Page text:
You can apply effects, such as noise reduction, to the whole track or selections. Honestly find the built in dynamic processing in REAPER to be superior in quality and speed to that of Audition. As for VST plug-in use, I noticed that running Izotope RX6 Elements Noise Reduction had better latency and quicker rendering with REAPER.

Another nice feature is that you don’t “Save” keeper takes/files. You “Render” them. So, when I’m done with a voice over I select the time parameters with the cursor and Render the time selection to a computer Directory. On Adobe, it just shows you the time it will take to Save. In REAPER it pops up a window with a live-generated waveform and metering levels of the audio. So you can see ahead of time if the exported levels are correct, and if there’s any clipping. Sweet!

Time-Stretching Audio and Video Editing with REAPER

One of my biggest beefs with Adobe Audition is their gimmicky pre-sets without the power to do substantial things. For example, you can play-back at 2x speed with Audition. That’s helpful for editing long narration, but with even the latest Audition CC 2018 any hard consonants come across as popped plosives. And 2x is a bit too fast for intelligible playback. Even basic Sound Forge lets one play back at custom speeds and the playback is flawless. With REAPER, the playback at higher slider-selected speed it excellent. Just remember to set it back to 1.0 when you Render your files, otherwise it will save it at the fast speed! When I first made this mistake I realized something: REAPER’s time-stretching/compressing power. You can shorten or lengthen audio and it sounds perfect. Just press ALT and move the cursor to the edge of an Item. You can pull it out or in. It will re-set to the new speed to fill in the space. You can make a :30 a :20 and it doesn’t sound artificial like it does in Audition. Whenever I tried to make time changes of more than 8% there would be all kinds of staggered sounds. Not so with REAPER! Here’s a :12 clip followed by it again sped waaaay up to :09. And this edit was done using an mp3, not even a loss-less file!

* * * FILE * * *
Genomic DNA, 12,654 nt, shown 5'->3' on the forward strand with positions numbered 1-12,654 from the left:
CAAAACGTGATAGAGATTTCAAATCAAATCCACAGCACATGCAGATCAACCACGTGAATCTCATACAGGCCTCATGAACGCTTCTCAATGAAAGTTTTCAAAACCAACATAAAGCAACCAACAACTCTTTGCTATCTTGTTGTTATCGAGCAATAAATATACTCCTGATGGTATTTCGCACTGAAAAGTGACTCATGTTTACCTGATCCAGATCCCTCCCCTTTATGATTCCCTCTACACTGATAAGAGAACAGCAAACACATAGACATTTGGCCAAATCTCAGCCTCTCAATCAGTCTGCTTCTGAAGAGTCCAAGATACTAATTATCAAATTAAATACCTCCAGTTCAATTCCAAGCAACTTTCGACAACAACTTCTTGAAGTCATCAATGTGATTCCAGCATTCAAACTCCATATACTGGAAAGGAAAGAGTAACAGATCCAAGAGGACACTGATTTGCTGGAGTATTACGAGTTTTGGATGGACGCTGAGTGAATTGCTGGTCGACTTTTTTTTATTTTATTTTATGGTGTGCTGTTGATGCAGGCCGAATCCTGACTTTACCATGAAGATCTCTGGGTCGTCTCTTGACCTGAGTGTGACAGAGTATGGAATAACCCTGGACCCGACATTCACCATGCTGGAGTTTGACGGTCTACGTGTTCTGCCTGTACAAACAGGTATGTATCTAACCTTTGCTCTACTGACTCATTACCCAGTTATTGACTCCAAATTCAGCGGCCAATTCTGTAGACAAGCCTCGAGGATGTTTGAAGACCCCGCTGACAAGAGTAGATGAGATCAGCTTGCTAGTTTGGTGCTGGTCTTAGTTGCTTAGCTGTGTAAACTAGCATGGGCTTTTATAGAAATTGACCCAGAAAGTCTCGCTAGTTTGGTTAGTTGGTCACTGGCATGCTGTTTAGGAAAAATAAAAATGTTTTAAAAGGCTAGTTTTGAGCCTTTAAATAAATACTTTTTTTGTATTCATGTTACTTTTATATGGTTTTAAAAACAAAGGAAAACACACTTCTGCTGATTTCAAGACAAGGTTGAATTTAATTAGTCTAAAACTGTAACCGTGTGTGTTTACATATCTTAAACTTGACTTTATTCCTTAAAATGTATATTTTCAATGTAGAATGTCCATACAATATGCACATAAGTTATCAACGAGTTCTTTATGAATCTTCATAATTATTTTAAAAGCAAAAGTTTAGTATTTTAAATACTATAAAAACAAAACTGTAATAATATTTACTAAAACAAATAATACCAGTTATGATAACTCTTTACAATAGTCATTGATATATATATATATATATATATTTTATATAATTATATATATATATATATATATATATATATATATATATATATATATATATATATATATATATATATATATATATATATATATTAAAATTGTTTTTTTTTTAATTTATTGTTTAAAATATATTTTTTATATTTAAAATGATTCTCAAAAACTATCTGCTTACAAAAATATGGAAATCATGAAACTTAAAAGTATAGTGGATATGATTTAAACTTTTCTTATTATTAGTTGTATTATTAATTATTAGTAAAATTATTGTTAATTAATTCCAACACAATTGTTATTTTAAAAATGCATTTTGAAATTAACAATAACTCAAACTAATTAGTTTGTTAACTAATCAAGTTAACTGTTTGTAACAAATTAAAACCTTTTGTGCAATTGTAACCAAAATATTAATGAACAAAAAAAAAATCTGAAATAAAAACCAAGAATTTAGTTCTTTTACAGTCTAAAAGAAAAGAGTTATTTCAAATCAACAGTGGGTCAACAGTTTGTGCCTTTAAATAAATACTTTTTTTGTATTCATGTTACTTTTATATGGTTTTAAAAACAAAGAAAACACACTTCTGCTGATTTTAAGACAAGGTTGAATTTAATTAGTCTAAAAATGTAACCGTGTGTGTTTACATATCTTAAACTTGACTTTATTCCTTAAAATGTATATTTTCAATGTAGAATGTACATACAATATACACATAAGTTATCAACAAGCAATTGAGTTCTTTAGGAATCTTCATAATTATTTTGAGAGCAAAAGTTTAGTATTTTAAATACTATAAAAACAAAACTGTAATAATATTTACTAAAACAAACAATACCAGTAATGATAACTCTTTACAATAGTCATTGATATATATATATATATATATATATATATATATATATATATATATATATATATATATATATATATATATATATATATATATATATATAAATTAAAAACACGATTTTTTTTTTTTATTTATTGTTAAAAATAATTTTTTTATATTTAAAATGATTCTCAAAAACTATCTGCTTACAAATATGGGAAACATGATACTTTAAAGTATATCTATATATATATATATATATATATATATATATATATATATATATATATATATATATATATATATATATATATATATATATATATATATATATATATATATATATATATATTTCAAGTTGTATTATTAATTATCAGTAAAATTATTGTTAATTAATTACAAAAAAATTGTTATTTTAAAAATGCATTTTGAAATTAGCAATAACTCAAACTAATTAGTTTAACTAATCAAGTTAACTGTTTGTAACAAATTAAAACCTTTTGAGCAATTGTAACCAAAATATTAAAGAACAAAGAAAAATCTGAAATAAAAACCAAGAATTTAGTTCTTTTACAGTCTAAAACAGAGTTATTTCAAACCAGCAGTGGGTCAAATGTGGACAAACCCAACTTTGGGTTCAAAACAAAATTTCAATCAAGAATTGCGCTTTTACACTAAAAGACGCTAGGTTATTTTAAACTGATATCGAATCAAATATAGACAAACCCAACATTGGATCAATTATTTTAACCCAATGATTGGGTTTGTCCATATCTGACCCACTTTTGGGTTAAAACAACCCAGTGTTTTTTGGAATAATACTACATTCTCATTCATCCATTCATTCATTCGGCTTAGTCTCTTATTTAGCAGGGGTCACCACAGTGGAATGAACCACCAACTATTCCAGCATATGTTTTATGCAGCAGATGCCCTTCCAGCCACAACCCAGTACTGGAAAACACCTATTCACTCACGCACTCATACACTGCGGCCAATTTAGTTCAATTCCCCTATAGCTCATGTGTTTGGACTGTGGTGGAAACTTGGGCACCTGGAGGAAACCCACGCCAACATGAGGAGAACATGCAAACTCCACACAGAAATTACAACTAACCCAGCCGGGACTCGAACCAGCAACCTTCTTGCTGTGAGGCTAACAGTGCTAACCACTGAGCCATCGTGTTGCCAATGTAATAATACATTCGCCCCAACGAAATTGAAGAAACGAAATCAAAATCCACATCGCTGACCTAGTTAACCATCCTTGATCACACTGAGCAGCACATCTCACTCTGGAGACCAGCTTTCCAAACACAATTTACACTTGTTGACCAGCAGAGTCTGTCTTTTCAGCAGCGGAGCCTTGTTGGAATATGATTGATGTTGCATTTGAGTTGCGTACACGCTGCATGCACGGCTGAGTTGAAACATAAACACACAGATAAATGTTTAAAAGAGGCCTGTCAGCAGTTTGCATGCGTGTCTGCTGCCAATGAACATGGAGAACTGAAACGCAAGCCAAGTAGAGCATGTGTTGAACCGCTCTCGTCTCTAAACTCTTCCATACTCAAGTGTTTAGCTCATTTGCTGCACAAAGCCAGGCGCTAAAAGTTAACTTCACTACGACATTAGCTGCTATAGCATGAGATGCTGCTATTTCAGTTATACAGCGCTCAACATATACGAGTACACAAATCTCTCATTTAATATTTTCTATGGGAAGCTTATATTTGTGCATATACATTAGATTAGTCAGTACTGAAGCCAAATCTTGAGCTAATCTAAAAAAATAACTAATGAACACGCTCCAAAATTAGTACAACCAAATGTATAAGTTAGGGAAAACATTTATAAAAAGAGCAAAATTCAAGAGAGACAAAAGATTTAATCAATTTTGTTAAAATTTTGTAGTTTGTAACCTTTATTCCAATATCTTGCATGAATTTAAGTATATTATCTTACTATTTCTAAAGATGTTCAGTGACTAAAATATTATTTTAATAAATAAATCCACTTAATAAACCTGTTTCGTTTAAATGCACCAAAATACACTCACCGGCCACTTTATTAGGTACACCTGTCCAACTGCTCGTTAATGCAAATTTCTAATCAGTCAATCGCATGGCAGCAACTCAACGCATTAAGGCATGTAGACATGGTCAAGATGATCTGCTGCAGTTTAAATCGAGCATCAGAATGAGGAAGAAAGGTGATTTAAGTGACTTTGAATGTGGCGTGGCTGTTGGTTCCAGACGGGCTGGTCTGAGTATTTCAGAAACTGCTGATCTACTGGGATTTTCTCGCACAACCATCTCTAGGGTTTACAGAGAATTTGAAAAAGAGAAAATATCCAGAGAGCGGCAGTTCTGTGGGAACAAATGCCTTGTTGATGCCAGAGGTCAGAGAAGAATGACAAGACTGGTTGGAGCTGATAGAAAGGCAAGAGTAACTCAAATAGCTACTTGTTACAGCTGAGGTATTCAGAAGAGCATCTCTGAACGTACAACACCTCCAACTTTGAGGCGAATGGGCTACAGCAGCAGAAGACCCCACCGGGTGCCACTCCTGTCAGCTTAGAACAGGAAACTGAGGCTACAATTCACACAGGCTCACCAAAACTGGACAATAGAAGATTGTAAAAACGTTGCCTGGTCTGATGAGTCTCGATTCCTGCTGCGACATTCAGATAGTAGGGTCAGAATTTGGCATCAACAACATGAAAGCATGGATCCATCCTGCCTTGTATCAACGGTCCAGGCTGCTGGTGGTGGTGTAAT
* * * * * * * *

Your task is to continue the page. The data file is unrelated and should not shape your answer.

And yes, when you make these changes when working with a video file, it will change the video timing too! You can make simple video edits within REAPER. If you copy, delete, or paste a section of the audio, it will do the same to the video. Pretty cool stuff. If you are working on Windows, in order to work with video in REAPER you will need to download the free VLC Media Player available here.

So far so good – after using Audition for much of my voice over career I’ve switched to REAPER and I’m doing more with it than I ever did with Audition. I’ll post more as I learn new tricks and tips. For now, there’s a great amount of YouTube videos on voice over recording and editing with REAPER that are extremely helpful. I encourage you to go check them out as I will be doing when I have the time!

All the very best,